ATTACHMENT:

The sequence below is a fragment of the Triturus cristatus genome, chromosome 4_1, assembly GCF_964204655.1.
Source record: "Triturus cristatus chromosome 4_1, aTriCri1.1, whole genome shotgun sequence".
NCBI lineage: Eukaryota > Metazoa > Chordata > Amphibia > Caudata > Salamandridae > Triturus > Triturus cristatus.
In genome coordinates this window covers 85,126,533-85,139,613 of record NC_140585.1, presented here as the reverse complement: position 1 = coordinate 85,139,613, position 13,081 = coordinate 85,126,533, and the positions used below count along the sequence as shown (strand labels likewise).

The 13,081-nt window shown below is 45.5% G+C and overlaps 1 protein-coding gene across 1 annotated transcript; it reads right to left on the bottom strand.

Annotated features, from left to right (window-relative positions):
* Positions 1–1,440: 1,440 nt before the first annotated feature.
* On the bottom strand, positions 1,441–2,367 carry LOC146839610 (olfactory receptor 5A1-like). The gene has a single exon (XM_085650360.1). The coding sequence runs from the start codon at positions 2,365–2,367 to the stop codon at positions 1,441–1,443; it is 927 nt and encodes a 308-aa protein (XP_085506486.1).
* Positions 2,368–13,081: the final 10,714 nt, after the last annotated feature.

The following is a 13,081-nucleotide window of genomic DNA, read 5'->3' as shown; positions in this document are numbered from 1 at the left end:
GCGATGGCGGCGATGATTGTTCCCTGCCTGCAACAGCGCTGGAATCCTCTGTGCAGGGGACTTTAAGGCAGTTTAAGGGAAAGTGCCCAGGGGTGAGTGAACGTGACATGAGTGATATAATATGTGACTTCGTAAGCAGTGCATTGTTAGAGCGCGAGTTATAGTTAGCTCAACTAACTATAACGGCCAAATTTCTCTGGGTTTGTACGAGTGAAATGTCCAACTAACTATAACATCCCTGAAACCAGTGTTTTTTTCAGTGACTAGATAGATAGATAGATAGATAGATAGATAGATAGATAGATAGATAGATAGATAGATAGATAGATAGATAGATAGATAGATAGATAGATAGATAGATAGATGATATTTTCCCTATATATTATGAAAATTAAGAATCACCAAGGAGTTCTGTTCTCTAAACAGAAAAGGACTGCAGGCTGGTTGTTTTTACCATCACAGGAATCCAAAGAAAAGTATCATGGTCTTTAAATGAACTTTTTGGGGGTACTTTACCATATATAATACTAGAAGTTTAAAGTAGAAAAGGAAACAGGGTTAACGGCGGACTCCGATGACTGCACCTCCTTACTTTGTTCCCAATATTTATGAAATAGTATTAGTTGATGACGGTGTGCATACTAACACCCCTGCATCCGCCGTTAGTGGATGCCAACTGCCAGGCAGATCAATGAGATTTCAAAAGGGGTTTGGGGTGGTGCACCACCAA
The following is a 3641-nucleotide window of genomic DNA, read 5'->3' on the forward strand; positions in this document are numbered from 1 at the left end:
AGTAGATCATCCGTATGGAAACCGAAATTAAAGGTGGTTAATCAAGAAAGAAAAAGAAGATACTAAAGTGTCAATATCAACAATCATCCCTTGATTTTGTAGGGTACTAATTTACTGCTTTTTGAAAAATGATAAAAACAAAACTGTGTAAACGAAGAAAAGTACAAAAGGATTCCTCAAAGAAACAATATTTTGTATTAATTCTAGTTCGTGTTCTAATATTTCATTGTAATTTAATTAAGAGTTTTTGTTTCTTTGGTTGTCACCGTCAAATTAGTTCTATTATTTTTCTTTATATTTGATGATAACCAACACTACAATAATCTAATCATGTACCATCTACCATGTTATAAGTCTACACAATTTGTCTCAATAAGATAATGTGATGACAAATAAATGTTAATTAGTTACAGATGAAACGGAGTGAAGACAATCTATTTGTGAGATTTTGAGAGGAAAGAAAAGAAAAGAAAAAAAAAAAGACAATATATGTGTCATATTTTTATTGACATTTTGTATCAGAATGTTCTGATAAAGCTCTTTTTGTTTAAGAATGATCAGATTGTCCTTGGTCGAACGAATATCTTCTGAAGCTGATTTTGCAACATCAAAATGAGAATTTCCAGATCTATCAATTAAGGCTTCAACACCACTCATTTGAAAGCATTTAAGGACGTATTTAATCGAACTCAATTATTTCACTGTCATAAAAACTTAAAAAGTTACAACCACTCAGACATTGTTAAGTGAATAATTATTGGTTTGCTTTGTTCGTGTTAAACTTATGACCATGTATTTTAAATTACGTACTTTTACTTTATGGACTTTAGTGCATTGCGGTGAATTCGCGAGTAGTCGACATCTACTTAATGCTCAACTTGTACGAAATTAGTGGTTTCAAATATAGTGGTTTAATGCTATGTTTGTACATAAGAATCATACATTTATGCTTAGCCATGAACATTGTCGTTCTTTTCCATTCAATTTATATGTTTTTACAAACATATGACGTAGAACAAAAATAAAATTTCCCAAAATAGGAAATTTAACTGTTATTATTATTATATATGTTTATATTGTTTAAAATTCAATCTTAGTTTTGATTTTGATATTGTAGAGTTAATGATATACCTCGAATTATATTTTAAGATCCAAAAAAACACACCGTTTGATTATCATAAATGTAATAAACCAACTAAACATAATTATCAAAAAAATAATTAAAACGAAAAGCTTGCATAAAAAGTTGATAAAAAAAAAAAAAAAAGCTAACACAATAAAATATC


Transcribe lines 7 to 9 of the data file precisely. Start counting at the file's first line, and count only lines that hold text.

* Positions 1–1,440: 1,440 nt before the first annotated feature.
* On the bottom strand, positions 1,441–2,367 carry LOC146839610 (olfactory receptor 5A1-like). The gene has a single exon (XM_085650360.1). The coding sequence runs from the start codon at positions 2,365–2,367 to the stop codon at positions 1,441–1,443; it is 927 nt and encodes a 308-aa protein (XP_085506486.1).
* Positions 2,368–13,081: the final 10,714 nt, after the last annotated feature.